This has contributed to fierce protests by pro-Sanders delegates and attendees, including the jeering of some speakers and a walkout following the delegate rollcall.

On Tuesday, The New York Times reported that American intelligence agencies had "high confidence" that the theft of DNC emails emanated from the Russian government.

"The assessment by the intelligence community of Russian involvement in the D.N.C. hacking, … largely echoes the findings of private cybersecurity firms that have examined the electronic fingerprints left by the intruders," reported the Times.

"Mrs. Clinton's campaign has suggested that Mr. Putin was trying to even the score after the former secretary of state denounced a 2011 Russian election as filled with fraud."

However, Wikileaks' Julian Assange, who has declared his opposition to Clinton becoming president, denied any such link.

In an interview with NBC News on Monday, Assange stated that "there is no proof whatsoever" that his website got the emails from Russia.

"Assange said Monday that DNC servers have been riddled with security holes for years and that many sets of documents from multiple sources are now in public hands," noted NBC.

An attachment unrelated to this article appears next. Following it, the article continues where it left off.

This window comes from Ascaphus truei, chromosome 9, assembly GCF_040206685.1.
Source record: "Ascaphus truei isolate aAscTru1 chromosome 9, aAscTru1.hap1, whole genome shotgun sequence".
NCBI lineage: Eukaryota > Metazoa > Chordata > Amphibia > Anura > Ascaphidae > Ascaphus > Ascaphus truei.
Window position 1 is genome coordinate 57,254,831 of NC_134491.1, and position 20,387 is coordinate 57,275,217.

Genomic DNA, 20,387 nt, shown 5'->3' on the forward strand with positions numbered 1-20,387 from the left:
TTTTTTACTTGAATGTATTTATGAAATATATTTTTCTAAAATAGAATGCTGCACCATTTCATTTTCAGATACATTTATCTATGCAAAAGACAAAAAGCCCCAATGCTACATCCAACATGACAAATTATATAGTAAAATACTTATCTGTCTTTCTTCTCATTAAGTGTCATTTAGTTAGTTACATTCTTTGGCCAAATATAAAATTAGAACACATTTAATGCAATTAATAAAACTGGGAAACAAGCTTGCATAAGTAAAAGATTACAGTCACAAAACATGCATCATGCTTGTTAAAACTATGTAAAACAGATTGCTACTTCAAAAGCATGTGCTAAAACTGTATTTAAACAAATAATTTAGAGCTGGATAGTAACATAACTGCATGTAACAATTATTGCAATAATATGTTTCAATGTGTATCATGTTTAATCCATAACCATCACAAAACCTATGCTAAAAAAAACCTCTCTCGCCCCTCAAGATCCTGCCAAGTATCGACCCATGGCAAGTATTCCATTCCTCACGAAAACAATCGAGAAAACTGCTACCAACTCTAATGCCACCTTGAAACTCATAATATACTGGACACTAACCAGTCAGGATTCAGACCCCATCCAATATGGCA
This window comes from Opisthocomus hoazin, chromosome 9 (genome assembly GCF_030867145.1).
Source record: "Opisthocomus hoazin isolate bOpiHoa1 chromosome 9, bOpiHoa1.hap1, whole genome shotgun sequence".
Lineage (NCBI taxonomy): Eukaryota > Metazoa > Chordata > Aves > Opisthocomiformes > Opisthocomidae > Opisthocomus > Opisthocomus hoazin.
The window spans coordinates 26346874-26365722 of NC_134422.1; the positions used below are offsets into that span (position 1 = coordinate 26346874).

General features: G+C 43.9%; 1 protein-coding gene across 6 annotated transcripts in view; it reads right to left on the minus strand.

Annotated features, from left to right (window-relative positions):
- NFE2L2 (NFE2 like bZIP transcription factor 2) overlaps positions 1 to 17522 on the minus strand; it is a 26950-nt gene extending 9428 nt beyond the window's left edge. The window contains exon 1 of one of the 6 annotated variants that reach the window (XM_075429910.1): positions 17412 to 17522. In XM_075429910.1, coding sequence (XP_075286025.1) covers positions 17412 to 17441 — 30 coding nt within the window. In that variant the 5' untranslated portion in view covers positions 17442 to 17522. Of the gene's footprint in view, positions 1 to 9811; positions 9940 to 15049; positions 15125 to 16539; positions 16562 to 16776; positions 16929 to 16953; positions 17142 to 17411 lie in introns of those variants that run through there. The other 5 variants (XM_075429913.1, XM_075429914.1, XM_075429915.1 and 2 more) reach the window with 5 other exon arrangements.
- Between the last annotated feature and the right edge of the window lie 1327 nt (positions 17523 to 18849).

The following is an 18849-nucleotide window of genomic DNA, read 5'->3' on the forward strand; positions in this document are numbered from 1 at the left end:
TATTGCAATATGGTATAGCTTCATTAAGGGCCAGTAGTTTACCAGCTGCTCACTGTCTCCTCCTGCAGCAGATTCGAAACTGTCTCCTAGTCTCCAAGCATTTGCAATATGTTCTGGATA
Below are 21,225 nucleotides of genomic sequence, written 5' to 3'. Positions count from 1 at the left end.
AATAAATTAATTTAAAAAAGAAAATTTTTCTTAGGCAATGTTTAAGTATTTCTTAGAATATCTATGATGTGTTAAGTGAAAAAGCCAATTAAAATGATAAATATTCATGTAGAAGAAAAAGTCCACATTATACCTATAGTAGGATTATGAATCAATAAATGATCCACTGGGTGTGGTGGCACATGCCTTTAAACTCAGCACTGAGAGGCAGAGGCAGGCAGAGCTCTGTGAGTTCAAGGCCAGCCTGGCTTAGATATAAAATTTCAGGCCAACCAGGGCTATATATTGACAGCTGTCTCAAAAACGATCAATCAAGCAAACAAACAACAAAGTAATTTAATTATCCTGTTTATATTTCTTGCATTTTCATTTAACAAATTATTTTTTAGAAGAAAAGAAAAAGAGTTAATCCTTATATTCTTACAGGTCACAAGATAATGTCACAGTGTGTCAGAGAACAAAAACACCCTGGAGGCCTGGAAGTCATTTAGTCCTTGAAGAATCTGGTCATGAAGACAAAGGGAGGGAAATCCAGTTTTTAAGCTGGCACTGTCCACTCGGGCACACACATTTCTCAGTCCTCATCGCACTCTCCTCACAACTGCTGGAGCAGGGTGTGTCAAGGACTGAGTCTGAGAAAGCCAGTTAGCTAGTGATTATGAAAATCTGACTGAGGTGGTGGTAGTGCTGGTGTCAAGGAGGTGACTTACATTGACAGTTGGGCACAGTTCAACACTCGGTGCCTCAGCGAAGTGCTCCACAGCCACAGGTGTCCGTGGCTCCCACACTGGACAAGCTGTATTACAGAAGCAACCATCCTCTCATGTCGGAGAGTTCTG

"In any event, the provenance of the documents is irrelevant, Assange contended. What commentators should be focusing on is what the documents say about Clinton, Bernie Sanders and the Democratic Party."

To Russia With Love?

Trump And Putin, New-Found Pals?

As critics have noted, Trump is on the record having said many positive things about the current Russian government and its president, Vladimir Putin.

"In 2007, he praised Putin for 'rebuilding Russia.' A year later he added, 'He does his work well. Much better than our Bush,'" noted Slate.

"When Putin ripped American exceptionalism in a New York Times op-ed in 2013, Trump called it 'a masterpiece.' Despite ample evidence, Trump denies that Putin has assassinated his opponents: 'In all fairness to Putin, you're saying he killed people. I haven't seen that.'"

In a Wednesday piece for Vox, Zack Beauchamp observed that Trump's criticism of NATO falls in step with the anti-NATO sentiment of Putin.

"If Trump put his ideas into practice and actually renounced commitments that didn't do what he wanted, it would destroy NATO. The alliance depends entirely on an ironclad guarantee on behalf of all allies to defend any one of them — that is literally what it does. If the US won't do that, then NATO is effectively dead letter," explained Beauchamp.

"This is music to Putin's ears. He sees the NATO alliance (correctly!) as a major bulwark against Russian expansionism in eastern Europe, and would be thrilled if it fractured. That would make it far easier to install friendly dictators in small nearby countries, like Estonia, or even annex them entirely."

Still, together these facts do not mean that Trump and Putin are actively in cahoots. And the "Siberian Candidate" theory is far-fetched. But it does point to the fact that they share common interests.

As Beauchamp points out, whether Russia is actively supporting Trump's candidacy is unknowable, but what we do know is 1) Russia is interfering in the U.S. election in a way that helps Trump, and 2) Trump's foreign policy views align well with Putin's goals.